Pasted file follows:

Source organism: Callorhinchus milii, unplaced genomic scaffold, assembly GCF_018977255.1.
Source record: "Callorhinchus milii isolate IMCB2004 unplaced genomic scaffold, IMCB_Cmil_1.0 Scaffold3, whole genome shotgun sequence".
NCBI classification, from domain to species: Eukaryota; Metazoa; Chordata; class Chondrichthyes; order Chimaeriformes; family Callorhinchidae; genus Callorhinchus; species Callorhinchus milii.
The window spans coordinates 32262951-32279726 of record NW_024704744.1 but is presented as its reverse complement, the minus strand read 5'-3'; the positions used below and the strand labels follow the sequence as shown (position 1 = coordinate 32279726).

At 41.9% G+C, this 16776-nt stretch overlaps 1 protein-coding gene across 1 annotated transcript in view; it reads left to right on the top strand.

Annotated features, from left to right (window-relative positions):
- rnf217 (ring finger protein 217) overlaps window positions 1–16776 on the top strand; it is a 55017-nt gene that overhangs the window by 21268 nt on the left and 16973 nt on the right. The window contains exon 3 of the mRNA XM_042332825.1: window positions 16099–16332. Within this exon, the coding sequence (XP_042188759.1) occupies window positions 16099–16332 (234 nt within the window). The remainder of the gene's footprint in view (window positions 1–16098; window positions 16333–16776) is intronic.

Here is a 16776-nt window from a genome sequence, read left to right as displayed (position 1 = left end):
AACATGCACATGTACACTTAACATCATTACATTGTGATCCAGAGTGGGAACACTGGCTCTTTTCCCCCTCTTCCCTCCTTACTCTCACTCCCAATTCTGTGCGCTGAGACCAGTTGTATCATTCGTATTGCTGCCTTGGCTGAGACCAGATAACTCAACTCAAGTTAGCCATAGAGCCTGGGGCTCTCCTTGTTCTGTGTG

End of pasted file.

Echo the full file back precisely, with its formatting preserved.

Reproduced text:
Source organism: Callorhinchus milii, unplaced genomic scaffold, assembly GCF_018977255.1.
Source record: "Callorhinchus milii isolate IMCB2004 unplaced genomic scaffold, IMCB_Cmil_1.0 Scaffold3, whole genome shotgun sequence".
NCBI classification, from domain to species: Eukaryota; Metazoa; Chordata; class Chondrichthyes; order Chimaeriformes; family Callorhinchidae; genus Callorhinchus; species Callorhinchus milii.
The window spans coordinates 32262951-32279726 of record NW_024704744.1 but is presented as its reverse complement, the minus strand read 5'-3'; the positions used below and the strand labels follow the sequence as shown (position 1 = coordinate 32279726).

At 41.9% G+C, this 16776-nt stretch overlaps 1 protein-coding gene across 1 annotated transcript in view; it reads left to right on the top strand.

Annotated features, from left to right (window-relative positions):
- rnf217 (ring finger protein 217) overlaps window positions 1–16776 on the top strand; it is a 55017-nt gene that overhangs the window by 21268 nt on the left and 16973 nt on the right. The window contains exon 3 of the mRNA XM_042332825.1: window positions 16099–16332. Within this exon, the coding sequence (XP_042188759.1) occupies window positions 16099–16332 (234 nt within the window). The remainder of the gene's footprint in view (window positions 1–16098; window positions 16333–16776) is intronic.

Here is a 16776-nt window from a genome sequence, read left to right as displayed (position 1 = left end):
AACATGCACATGTACACTTAACATCATTACATTGTGATCCAGAGTGGGAACACTGGCTCTTTTCCCCCTCTTCCCTCCTTACTCTCACTCCCAATTCTGTGCGCTGAGACCAGTTGTATCATTCGTATTGCTGCCTTGGCTGAGACCAGATAACTCAACTCAAGTTAGCCATAGAGCCTGGGGCTCTCCTTGTTCTGTGTG